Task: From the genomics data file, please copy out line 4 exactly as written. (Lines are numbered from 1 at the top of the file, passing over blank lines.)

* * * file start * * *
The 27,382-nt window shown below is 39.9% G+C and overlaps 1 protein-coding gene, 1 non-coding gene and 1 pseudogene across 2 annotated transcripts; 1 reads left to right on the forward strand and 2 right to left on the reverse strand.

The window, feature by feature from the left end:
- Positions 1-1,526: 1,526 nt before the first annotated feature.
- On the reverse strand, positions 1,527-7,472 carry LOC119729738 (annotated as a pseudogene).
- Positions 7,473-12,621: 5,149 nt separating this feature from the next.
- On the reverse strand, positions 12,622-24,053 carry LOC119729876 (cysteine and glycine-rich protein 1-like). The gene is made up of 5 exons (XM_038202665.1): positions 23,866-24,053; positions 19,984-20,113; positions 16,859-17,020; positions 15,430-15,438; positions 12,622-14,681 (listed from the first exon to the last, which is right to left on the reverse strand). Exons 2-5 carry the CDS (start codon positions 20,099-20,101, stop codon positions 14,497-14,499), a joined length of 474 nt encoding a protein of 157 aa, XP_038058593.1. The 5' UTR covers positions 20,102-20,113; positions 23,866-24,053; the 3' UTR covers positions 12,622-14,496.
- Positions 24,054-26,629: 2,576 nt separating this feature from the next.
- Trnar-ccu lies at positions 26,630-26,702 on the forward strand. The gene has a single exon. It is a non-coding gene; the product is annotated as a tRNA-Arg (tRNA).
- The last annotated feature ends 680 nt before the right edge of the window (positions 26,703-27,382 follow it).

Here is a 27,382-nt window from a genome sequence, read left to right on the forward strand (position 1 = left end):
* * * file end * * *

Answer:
- On the reverse strand, positions 1,527-7,472 carry LOC119729738 (annotated as a pseudogene).